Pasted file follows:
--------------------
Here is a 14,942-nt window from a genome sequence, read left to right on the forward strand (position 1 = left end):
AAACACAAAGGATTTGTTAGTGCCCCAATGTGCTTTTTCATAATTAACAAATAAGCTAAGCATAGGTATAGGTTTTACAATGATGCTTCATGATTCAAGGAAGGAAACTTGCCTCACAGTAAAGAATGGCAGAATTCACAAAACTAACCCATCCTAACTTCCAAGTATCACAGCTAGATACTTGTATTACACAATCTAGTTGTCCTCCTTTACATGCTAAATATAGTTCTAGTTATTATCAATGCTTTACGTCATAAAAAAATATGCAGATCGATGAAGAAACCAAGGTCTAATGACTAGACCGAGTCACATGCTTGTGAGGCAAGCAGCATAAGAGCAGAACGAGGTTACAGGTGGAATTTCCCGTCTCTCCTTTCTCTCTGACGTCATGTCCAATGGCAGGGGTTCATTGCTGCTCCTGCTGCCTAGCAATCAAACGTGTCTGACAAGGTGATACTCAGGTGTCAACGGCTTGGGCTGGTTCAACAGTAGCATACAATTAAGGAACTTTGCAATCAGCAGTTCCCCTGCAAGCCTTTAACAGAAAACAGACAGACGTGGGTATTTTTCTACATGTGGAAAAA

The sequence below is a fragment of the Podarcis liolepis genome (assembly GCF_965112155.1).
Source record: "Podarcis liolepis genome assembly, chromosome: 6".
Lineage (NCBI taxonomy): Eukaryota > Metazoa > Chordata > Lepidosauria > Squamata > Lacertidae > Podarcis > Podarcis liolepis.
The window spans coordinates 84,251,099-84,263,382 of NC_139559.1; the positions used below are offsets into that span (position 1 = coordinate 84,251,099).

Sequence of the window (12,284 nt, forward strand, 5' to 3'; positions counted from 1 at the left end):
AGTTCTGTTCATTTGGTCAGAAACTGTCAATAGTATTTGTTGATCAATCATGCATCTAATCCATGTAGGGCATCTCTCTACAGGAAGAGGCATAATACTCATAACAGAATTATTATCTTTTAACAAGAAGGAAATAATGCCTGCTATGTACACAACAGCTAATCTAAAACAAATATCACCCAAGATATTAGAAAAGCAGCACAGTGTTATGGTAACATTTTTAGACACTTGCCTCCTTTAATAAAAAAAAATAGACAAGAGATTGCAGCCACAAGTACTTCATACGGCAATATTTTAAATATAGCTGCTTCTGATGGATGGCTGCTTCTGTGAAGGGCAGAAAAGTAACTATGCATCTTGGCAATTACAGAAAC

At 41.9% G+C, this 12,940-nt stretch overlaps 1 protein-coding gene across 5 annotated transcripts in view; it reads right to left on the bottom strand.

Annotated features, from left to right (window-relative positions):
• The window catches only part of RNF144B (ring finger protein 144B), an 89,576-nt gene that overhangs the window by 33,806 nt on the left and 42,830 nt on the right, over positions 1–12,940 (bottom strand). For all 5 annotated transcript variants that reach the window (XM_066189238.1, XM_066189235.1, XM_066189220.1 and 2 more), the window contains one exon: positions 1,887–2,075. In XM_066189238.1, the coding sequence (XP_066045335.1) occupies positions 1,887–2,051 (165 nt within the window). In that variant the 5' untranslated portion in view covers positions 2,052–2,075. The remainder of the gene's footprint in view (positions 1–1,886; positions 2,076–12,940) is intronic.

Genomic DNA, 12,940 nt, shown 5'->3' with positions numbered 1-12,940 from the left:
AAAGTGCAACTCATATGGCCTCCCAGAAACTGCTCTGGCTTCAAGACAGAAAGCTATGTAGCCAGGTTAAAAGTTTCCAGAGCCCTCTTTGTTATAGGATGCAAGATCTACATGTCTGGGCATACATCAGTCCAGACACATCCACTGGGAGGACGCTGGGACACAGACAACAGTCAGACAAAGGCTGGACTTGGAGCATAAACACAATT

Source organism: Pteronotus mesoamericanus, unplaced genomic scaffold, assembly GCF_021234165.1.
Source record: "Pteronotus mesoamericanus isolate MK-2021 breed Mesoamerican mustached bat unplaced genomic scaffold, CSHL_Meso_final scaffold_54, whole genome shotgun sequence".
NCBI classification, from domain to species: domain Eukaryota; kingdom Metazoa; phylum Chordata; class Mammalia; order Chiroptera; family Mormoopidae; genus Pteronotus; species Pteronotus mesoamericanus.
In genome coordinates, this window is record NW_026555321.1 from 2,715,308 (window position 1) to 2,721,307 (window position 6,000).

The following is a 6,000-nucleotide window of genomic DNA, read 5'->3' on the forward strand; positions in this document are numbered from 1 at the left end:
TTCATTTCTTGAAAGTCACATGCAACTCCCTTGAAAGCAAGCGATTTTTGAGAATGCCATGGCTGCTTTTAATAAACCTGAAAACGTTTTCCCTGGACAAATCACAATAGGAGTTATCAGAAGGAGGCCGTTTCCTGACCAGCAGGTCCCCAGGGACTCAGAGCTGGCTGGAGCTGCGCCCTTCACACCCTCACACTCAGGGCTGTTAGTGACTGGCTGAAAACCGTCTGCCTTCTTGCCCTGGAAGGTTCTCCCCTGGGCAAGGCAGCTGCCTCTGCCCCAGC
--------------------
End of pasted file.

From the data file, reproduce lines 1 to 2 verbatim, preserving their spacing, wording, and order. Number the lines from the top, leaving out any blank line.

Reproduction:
Here is a 14,942-nt window from a genome sequence, read left to right on the forward strand (position 1 = left end):
AAACACAAAGGATTTGTTAGTGCCCCAATGTGCTTTTTCATAATTAACAAATAAGCTAAGCATAGGTATAGGTTTTACAATGATGCTTCATGATTCAAGGAAGGAAACTTGCCTCACAGTAAAGAATGGCAGAATTCACAAAACTAACCCATCCTAACTTCCAAGTATCACAGCTAGATACTTGTATTACACAATCTAGTTGTCCTCCTTTACATGCTAAATATAGTTCTAGTTATTATCAATGCTTTACGTCATAAAAAAATATGCAGATCGATGAAGAAACCAAGGTCTAATGACTAGACCGAGTCACATGCTTGTGAGGCAAGCAGCATAAGAGCAGAACGAGGTTACAGGTGGAATTTCCCGTCTCTCCTTTCTCTCTGACGTCATGTCCAATGGCAGGGGTTCATTGCTGCTCCTGCTGCCTAGCAATCAAACGTGTCTGACAAGGTGATACTCAGGTGTCAACGGCTTGGGCTGGTTCAACAGTAGCATACAATTAAGGAACTTTGCAATCAGCAGTTCCCCTGCAAGCCTTTAACAGAAAACAGACAGACGTGGGTATTTTTCTACATGTGGAAAAA